Meaning of Colors

Color symbolism in art and anthropology refers to the use of color as a symbol in various cultures. There is great diversity in the use of colors and their associations between cultures and even within the same culture in different time periods. The same color may have very different associations within the same culture at any time. Diversity in color symbolism occurs because color meanings and symbolism occur on an individual, cultural and universal basis. Color symbolism is also context-dependent and influenced by changes over time. Symbolic representations of religious concepts or articles may include a specific color with which the concept or object is associated. There is evidence to suggest that colors have been used for this purpose as early as 90,000 BC.

It is often associated with love, passion, and lust but also danger. It is frequently used in relation to Valentine's Day. It can also be used to signify danger or warning but it is also associated with importance. For instance, it is used for stop signs[6] and fire engines. In China, red is often used to symbolize good luck or happiness, and is used for many holidays or weddings.

It is the color of the ocean and the sky; it often symbolizes serenity, stability, inspiration, wisdom or health. It can be a calming color, and symbolize reliability. In the Catholic Church, the Virgin Mary is most often depicted wearing blue, to symbolize being "full of grace" by divine favor. Blue is widely used for baby boys' clothes or bedrooms, although the reason blue is so strongly associated with boys is debated. Blue can also mean sadness in most cultures. It can also be associated with life.

It is a color often associated with sunshine or joy. It is sometimes used in association with cowardice or fear, i.e., the phrase "yellow-bellied". Children tend to like this color, and it is used to market products to children; it is also used for school buses and taxi cabs since it is such a bright, noticeable color.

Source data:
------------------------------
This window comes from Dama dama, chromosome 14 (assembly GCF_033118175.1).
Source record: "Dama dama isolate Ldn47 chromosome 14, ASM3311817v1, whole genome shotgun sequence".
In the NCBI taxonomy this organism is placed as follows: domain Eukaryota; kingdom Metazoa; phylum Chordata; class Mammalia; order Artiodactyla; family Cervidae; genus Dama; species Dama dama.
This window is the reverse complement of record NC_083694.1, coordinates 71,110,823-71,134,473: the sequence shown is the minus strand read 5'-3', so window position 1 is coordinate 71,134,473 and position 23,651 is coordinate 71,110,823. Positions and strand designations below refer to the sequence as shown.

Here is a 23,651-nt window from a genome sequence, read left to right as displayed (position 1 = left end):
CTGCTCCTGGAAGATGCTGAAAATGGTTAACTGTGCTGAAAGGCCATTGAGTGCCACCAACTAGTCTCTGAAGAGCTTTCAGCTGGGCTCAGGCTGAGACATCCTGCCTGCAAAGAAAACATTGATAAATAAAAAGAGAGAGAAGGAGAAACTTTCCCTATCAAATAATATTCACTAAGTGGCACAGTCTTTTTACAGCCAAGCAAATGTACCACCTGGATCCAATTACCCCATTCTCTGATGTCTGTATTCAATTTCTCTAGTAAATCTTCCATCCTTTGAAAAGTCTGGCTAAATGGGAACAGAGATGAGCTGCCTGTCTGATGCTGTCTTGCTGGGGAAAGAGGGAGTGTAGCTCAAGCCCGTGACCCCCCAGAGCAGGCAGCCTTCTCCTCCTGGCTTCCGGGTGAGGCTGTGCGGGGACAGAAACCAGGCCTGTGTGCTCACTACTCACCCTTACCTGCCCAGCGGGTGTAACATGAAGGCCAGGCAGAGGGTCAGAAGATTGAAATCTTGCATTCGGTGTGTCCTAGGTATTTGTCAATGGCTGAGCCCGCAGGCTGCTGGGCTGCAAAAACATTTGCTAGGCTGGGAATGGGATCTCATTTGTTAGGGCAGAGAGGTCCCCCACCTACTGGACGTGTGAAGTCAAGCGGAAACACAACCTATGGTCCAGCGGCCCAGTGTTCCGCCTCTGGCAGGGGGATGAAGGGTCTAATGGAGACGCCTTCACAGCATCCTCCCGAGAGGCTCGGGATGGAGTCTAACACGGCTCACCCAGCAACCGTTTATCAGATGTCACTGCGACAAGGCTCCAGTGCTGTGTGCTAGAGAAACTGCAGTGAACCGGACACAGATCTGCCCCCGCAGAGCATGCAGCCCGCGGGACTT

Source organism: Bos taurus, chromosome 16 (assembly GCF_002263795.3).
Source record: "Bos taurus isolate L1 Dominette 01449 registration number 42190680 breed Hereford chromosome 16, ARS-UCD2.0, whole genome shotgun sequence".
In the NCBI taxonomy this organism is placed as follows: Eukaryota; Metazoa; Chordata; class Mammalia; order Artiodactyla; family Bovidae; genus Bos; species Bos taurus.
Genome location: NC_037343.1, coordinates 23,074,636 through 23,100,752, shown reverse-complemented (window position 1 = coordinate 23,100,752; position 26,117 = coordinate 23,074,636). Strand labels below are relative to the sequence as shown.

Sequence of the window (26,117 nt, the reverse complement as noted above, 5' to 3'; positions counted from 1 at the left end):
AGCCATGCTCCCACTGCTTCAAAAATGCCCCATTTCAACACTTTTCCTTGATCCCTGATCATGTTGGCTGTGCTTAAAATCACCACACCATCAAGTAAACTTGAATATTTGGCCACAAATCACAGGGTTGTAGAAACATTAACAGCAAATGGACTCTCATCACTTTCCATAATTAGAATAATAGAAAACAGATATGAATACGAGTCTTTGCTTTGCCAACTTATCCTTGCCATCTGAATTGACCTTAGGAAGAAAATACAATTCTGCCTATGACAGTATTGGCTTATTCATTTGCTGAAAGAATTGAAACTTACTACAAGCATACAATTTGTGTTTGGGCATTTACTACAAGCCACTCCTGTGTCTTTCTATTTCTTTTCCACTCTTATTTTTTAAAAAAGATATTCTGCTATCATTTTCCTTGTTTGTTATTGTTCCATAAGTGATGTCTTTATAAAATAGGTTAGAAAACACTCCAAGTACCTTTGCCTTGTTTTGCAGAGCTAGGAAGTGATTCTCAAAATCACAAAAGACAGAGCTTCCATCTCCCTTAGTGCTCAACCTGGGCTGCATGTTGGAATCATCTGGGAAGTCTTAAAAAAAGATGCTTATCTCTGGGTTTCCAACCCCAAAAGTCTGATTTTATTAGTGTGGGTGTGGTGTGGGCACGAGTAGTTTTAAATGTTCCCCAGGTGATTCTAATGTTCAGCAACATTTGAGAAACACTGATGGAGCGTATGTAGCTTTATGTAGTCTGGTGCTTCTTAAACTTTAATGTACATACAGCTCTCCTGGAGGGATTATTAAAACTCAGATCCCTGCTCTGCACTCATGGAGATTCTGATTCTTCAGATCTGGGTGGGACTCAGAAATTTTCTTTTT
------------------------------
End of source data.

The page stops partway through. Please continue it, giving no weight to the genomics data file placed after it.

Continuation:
Green is a primary color in many models of color space, and a secondary in all others. It is most often used to represent nature, healing, health, youth, or fertility, since it is such a dominant color in nature. It can be a very relaxing color but is also used in the US to symbolize money, greed, sickness or jealousy. Saying that someone is "green" means they are inexperienced or new.

In Western culture, it is considered a negative color and usually symbolizes death, grief, or evil but also depression. People often wear black for mourning, although this practice is not as widespread as it was in the past.[19]

It most often symbolizes perfection, faith, innocence, softness, and cleanliness. Brides often wear white dresses to symbolize purity.

Pink is a prominent secondary or tertiary color in many color space models. It is associated with softness, sweetness, and love. There is an urban legend that pink was a masculine color before the mid 20th century, based on evidence of conflicting traditions before about 1940. Del Guicide (2012) argues that pink-blue gender coding has been broadly consistent in the UK and the US since it appeared around 1890.